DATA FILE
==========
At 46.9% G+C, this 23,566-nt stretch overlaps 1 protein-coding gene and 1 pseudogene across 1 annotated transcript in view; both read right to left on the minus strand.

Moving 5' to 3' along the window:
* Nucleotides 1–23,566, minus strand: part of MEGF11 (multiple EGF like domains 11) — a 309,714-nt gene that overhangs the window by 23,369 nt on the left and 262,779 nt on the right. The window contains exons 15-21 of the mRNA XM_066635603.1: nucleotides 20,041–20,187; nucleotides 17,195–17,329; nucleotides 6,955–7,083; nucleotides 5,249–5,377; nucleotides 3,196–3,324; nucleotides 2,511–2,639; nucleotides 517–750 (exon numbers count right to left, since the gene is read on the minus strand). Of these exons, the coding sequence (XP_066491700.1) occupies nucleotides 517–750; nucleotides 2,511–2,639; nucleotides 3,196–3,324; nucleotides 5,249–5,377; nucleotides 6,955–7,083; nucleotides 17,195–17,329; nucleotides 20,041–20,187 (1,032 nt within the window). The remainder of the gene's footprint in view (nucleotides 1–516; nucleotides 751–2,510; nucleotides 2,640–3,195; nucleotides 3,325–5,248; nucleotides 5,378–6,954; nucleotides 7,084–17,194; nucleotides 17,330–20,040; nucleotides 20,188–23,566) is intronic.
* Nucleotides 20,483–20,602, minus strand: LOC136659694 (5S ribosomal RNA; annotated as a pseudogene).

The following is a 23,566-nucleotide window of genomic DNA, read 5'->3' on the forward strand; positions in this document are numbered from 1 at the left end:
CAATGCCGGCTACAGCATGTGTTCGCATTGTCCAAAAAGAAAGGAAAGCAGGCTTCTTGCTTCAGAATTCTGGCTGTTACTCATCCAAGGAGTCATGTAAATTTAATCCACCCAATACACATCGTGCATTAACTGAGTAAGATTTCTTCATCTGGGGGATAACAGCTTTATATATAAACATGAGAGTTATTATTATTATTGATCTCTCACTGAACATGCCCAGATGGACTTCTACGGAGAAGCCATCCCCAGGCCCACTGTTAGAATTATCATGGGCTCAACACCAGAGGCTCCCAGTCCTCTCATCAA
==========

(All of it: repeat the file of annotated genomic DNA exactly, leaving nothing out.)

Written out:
At 46.9% G+C, this 23,566-nt stretch overlaps 1 protein-coding gene and 1 pseudogene across 1 annotated transcript in view; both read right to left on the minus strand.

Moving 5' to 3' along the window:
* Nucleotides 1–23,566, minus strand: part of MEGF11 (multiple EGF like domains 11) — a 309,714-nt gene that overhangs the window by 23,369 nt on the left and 262,779 nt on the right. The window contains exons 15-21 of the mRNA XM_066635603.1: nucleotides 20,041–20,187; nucleotides 17,195–17,329; nucleotides 6,955–7,083; nucleotides 5,249–5,377; nucleotides 3,196–3,324; nucleotides 2,511–2,639; nucleotides 517–750 (exon numbers count right to left, since the gene is read on the minus strand). Of these exons, the coding sequence (XP_066491700.1) occupies nucleotides 517–750; nucleotides 2,511–2,639; nucleotides 3,196–3,324; nucleotides 5,249–5,377; nucleotides 6,955–7,083; nucleotides 17,195–17,329; nucleotides 20,041–20,187 (1,032 nt within the window). The remainder of the gene's footprint in view (nucleotides 1–516; nucleotides 751–2,510; nucleotides 2,640–3,195; nucleotides 3,325–5,248; nucleotides 5,378–6,954; nucleotides 7,084–17,194; nucleotides 17,330–20,040; nucleotides 20,188–23,566) is intronic.
* Nucleotides 20,483–20,602, minus strand: LOC136659694 (5S ribosomal RNA; annotated as a pseudogene).

The following is a 23,566-nucleotide window of genomic DNA, read 5'->3' on the forward strand; positions in this document are numbered from 1 at the left end:
CAATGCCGGCTACAGCATGTGTTCGCATTGTCCAAAAAGAAAGGAAAGCAGGCTTCTTGCTTCAGAATTCTGGCTGTTACTCATCCAAGGAGTCATGTAAATTTAATCCACCCAATACACATCGTGCATTAACTGAGTAAGATTTCTTCATCTGGGGGATAACAGCTTTATATATAAACATGAGAGTTATTATTATTATTGATCTCTCACTGAACATGCCCAGATGGACTTCTACGGAGAAGCCATCCCCAGGCCCACTGTTAGAATTATCATGGGCTCAACACCAGAGGCTCCCAGTCCTCTCATCAA